- mastery over the spiritual virtues of faith, control of the mind and senses, cessation of desires, and concentration on the Self
- intense longing for liberation
Discrimination, according to 19th century sage Rāmakrishna, “means to know the distinction between the Real and the unreal. God alone is the real and permanent Substance; all else is illusory and impermanent. The magician alone is real; his magic is illusory. This is discrimination.”
Renunciation is born from discrimination, and leads the aspirant to give up all that keeps one bound to māya, therefore progressing on the path to enlightenment. Ramakrishna points out, “The one of strong renunciation…has a great inward resolution.”
Mastery over spiritual values includes:
- faith - in oneself, in the teachings and in the teacher. This is not blind surrender, but rather trust in our spiritual destiny. This trust comes from a pure heart. It is this faith that carries us through our darkest hours and most painful difficulties.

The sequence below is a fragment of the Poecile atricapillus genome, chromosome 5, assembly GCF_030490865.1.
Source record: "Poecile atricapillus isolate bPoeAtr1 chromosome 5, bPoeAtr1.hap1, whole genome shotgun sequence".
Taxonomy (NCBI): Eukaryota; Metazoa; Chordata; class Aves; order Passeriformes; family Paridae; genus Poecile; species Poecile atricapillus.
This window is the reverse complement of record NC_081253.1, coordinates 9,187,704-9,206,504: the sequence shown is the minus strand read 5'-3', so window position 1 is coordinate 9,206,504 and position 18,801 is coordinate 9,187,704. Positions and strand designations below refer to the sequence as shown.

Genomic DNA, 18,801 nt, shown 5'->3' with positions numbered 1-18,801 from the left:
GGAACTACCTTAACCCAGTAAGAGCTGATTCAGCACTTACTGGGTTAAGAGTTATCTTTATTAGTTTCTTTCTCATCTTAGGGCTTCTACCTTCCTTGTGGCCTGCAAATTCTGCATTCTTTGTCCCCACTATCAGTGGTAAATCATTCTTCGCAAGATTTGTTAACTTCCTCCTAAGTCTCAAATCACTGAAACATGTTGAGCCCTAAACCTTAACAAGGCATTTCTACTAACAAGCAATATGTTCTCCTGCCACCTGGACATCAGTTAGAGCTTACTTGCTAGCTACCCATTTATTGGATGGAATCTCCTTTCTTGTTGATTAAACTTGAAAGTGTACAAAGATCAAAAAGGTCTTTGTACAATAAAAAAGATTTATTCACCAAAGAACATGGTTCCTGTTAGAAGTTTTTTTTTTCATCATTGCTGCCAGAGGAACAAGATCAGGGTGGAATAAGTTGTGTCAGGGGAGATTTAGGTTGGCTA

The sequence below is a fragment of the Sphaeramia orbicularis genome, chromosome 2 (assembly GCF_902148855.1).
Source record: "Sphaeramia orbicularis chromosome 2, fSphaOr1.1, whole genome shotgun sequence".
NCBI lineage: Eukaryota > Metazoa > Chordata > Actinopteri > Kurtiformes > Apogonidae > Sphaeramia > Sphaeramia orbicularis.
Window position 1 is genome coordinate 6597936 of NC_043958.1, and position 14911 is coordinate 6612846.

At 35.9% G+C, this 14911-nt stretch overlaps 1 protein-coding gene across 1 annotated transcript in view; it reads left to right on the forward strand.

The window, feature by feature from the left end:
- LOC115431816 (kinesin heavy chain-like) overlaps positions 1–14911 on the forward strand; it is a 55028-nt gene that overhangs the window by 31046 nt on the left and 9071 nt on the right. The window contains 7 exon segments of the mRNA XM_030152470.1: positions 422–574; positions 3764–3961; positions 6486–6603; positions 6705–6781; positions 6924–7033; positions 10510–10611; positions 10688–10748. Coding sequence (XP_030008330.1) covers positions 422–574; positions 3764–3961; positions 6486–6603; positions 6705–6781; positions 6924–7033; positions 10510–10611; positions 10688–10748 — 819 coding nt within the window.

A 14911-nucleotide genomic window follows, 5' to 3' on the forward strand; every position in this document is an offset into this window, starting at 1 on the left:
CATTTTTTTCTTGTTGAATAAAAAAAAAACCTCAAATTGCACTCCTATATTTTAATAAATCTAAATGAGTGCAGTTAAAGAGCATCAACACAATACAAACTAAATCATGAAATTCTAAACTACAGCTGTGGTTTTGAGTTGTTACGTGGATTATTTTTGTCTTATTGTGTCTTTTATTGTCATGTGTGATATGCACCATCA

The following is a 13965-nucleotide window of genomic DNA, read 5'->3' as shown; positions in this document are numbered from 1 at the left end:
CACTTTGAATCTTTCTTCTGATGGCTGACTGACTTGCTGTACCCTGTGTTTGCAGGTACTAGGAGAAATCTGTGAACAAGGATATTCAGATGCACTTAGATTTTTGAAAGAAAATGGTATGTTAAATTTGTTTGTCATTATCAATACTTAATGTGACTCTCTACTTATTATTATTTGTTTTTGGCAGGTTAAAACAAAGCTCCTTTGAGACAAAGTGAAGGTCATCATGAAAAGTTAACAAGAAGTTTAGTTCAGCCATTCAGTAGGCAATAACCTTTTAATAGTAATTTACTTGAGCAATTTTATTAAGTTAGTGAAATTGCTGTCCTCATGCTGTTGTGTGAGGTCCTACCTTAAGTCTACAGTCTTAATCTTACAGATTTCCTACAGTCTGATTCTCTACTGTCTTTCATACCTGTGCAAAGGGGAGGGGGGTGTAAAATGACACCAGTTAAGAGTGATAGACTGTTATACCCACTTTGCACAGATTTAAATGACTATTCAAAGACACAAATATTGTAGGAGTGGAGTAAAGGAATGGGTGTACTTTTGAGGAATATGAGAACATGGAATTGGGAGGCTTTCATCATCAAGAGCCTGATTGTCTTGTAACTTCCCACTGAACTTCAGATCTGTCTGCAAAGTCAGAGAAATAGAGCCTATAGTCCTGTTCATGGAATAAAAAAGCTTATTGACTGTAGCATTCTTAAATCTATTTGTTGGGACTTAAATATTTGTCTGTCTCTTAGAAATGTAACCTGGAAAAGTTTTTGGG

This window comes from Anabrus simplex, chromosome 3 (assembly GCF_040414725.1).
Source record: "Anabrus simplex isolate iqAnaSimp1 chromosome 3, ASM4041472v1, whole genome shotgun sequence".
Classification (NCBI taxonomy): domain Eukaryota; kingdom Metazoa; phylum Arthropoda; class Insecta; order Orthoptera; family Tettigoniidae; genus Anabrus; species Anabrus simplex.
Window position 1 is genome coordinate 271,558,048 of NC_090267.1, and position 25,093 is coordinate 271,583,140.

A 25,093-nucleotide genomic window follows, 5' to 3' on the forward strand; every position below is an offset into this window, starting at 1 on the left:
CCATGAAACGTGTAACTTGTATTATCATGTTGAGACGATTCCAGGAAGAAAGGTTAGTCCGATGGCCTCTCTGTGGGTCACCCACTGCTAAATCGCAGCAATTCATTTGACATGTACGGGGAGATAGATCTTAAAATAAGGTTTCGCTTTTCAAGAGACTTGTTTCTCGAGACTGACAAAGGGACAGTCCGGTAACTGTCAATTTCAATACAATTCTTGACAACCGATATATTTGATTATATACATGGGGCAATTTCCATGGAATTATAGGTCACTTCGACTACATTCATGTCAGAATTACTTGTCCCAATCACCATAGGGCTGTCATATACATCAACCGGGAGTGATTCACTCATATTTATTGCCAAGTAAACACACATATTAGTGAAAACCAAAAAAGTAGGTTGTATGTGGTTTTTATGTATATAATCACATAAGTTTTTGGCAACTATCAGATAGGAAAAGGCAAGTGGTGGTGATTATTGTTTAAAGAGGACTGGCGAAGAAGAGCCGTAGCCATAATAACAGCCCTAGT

- control of the mind and senses - which is restless and filled with thoughts, feelings and sense perceptions pervading our unconscious. Self-control becomes a fulfilling practice when it is guided by the spirit of true dispassion toward all sense objects.”
- cessation of desires - concentration and meditation are impossible until the mind is stable from the fluctuating desires of the unconscious. These desires distract us until we become aware of them and then learn to detach from them.
- concentration on the self – is the constant concentration on the Absolute, not indulgent thoughts. The sages say to first restrain the scattered mind by means of meditation, and then strengthen the “witnessing” aspect of the mind which occurs in the meditation process. Ādiswarānanda writes: “As the witnessing aspect is emphasized, the active mind gradually comes under control until at last the actor ceases to perform for the witness.”
Intense longing for liberation – Only an intense longing for the truth will help the yogi cut through the difficulties on the path.